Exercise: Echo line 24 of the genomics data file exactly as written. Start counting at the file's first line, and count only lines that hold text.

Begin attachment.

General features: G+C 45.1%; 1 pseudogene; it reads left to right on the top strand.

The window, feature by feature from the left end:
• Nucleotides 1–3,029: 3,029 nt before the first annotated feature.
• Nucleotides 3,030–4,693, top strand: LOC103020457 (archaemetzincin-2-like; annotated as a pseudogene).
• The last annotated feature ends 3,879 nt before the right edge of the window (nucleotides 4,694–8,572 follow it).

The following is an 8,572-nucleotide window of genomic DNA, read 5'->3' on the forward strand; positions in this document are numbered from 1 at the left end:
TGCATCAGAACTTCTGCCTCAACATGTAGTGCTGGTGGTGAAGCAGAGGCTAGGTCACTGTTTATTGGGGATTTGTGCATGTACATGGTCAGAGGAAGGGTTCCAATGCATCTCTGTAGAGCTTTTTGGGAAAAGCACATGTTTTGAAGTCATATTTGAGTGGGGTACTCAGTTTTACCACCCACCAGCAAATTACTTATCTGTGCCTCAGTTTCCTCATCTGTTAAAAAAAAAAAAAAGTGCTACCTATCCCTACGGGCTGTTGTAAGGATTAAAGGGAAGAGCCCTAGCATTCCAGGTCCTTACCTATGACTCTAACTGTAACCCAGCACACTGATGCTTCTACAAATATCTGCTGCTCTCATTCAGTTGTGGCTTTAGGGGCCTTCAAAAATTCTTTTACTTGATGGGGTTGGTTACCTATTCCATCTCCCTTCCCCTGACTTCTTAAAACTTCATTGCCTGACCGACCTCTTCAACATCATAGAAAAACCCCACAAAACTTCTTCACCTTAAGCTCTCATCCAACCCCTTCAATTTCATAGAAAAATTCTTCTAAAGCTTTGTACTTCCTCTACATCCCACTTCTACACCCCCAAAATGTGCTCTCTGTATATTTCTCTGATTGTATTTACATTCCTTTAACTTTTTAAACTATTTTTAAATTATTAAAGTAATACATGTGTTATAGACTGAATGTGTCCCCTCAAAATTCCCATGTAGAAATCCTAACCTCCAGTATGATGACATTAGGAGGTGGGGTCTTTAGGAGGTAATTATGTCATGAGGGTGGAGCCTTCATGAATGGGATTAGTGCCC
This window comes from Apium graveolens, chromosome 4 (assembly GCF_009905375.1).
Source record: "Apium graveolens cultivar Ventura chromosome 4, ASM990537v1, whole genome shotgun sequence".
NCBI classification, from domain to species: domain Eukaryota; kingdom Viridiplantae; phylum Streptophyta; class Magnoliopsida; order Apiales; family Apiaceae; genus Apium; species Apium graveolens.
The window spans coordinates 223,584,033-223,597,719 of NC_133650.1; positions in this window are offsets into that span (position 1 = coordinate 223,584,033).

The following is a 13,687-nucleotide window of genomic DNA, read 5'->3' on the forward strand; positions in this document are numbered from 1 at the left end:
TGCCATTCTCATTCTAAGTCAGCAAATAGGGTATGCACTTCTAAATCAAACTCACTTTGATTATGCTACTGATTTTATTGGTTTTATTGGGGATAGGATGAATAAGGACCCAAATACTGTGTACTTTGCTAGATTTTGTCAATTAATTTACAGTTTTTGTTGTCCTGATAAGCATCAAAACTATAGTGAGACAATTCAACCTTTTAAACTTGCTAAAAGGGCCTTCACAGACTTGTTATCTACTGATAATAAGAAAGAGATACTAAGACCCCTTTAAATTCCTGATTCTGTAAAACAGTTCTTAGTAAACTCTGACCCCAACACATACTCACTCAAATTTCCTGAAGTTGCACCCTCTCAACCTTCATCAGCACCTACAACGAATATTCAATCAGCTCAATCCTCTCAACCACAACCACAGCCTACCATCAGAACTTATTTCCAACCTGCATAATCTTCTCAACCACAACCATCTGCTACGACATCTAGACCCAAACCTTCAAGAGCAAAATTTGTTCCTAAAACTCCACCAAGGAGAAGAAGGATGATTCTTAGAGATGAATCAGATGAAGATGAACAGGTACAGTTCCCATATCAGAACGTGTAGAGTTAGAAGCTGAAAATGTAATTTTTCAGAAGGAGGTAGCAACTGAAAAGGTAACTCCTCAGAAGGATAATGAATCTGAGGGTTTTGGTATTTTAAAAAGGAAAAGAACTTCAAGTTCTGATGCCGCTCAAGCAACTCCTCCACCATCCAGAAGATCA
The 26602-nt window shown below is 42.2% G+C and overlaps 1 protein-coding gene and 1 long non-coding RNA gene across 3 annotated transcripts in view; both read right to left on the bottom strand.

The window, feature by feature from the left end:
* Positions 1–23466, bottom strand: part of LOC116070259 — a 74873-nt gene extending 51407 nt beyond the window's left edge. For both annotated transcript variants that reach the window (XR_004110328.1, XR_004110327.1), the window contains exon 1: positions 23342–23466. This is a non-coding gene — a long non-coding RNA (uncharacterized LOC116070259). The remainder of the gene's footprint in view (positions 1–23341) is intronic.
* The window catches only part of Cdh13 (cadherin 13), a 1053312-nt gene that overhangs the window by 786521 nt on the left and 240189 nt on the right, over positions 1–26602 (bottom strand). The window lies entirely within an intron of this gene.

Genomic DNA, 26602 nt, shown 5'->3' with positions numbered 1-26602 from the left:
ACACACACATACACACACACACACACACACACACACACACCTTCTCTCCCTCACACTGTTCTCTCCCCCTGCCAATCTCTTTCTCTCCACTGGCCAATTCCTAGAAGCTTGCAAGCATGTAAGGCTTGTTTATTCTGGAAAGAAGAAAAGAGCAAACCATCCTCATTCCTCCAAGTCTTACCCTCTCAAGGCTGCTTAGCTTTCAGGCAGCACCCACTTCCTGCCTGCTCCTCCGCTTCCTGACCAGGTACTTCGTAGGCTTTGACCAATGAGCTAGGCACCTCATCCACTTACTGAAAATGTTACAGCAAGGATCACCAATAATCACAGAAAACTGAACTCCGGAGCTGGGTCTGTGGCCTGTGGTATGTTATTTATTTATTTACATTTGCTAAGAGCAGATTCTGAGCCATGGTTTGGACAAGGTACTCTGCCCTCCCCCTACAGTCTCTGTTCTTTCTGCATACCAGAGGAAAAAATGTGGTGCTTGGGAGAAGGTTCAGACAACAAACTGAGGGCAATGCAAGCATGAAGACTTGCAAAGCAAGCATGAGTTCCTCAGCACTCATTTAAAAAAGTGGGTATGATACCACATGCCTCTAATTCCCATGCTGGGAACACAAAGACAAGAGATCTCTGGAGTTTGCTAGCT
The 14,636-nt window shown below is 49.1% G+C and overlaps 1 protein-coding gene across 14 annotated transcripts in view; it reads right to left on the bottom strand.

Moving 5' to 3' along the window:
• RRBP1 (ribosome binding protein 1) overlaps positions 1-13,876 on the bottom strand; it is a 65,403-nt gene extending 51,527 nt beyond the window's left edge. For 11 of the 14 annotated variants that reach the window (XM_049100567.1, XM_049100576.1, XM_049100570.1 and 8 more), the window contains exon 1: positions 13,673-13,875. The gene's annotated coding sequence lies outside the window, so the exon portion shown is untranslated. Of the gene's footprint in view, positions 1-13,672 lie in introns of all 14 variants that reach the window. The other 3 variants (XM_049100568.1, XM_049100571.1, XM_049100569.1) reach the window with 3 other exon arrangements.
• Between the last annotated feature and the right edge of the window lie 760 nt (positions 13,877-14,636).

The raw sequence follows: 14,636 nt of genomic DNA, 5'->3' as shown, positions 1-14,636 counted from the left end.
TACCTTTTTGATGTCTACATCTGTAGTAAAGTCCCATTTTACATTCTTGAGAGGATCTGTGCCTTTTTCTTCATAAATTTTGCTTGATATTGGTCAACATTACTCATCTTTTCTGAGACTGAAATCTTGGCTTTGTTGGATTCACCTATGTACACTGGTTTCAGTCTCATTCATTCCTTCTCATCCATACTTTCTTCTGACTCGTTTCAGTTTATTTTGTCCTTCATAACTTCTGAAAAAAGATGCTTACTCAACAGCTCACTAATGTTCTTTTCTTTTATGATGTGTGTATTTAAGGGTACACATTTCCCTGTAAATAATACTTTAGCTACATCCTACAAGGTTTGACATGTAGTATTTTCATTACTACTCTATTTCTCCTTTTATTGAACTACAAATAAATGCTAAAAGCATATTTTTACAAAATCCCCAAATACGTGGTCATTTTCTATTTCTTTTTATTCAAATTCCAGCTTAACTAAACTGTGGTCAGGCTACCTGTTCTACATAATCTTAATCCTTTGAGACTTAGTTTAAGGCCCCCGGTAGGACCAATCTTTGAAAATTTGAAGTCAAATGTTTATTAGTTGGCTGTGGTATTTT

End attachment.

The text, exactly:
The raw sequence follows: 14,636 nt of genomic DNA, 5'->3' as shown, positions 1-14,636 counted from the left end.